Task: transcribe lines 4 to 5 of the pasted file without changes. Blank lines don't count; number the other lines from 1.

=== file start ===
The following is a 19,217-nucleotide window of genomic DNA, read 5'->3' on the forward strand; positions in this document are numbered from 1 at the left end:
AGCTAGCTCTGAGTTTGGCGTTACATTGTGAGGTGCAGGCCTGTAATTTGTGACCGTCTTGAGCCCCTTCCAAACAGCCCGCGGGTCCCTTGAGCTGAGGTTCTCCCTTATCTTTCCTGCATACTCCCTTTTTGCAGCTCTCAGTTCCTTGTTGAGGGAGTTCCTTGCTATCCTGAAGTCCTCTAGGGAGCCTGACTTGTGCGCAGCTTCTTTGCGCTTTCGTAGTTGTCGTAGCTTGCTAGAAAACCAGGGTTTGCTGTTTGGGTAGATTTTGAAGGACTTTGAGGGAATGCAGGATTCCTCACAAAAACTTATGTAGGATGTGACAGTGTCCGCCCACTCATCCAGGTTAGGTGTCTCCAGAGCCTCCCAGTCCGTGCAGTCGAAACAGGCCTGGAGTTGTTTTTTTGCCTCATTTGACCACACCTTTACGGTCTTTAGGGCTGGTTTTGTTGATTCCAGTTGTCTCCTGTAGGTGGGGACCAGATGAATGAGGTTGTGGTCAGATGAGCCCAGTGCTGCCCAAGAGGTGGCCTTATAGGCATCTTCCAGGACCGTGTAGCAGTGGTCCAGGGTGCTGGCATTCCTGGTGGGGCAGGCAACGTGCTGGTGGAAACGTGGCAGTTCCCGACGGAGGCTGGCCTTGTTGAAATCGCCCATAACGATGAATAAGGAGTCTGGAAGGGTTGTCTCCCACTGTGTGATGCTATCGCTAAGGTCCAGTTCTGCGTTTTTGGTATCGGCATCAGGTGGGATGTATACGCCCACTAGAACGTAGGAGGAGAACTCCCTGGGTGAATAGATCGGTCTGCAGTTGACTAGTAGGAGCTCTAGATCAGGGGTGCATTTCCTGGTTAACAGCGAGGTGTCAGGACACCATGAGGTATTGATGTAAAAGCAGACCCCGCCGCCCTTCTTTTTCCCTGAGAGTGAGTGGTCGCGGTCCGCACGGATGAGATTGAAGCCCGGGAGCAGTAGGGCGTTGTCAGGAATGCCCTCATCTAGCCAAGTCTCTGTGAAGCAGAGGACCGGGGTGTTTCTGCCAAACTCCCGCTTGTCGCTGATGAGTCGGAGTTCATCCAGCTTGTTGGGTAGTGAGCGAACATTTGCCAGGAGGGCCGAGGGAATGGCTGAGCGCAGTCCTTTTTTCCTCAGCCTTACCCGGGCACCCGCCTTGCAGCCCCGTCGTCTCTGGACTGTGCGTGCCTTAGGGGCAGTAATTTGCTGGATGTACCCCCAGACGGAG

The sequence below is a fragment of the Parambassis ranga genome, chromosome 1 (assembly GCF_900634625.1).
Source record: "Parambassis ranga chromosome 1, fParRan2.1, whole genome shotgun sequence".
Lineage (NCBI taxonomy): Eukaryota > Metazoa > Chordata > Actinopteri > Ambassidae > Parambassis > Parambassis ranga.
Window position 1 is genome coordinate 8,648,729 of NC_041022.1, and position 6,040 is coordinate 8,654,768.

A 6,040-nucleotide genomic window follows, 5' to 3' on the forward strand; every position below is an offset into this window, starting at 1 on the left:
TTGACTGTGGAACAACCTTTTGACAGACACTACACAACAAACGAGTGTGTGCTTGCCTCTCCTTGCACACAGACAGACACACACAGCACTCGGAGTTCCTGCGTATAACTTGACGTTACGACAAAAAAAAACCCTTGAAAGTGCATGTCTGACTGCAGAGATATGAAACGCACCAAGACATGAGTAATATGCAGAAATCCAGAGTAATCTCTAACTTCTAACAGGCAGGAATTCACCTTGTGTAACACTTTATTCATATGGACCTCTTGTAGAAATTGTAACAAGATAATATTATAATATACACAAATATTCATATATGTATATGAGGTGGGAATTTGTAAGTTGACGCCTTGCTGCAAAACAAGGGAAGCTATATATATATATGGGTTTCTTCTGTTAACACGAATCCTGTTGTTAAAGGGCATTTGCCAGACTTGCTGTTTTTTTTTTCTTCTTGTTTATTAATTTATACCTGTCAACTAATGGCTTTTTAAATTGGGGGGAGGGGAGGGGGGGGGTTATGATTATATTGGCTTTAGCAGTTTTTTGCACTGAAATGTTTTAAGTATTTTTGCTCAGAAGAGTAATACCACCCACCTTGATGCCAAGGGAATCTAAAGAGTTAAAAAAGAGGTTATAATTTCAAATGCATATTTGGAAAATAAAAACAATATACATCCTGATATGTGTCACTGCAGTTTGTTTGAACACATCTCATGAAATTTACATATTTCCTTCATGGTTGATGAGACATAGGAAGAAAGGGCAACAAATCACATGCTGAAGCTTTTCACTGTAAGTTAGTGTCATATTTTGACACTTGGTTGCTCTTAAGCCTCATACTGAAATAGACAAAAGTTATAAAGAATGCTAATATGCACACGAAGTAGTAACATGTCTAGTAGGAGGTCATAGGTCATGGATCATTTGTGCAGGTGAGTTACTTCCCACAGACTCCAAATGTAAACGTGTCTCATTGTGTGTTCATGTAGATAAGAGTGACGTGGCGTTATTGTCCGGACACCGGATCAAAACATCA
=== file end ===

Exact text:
Source record: "Parambassis ranga chromosome 1, fParRan2.1, whole genome shotgun sequence".
Lineage (NCBI taxonomy): Eukaryota > Metazoa > Chordata > Actinopteri > Ambassidae > Parambassis > Parambassis ranga.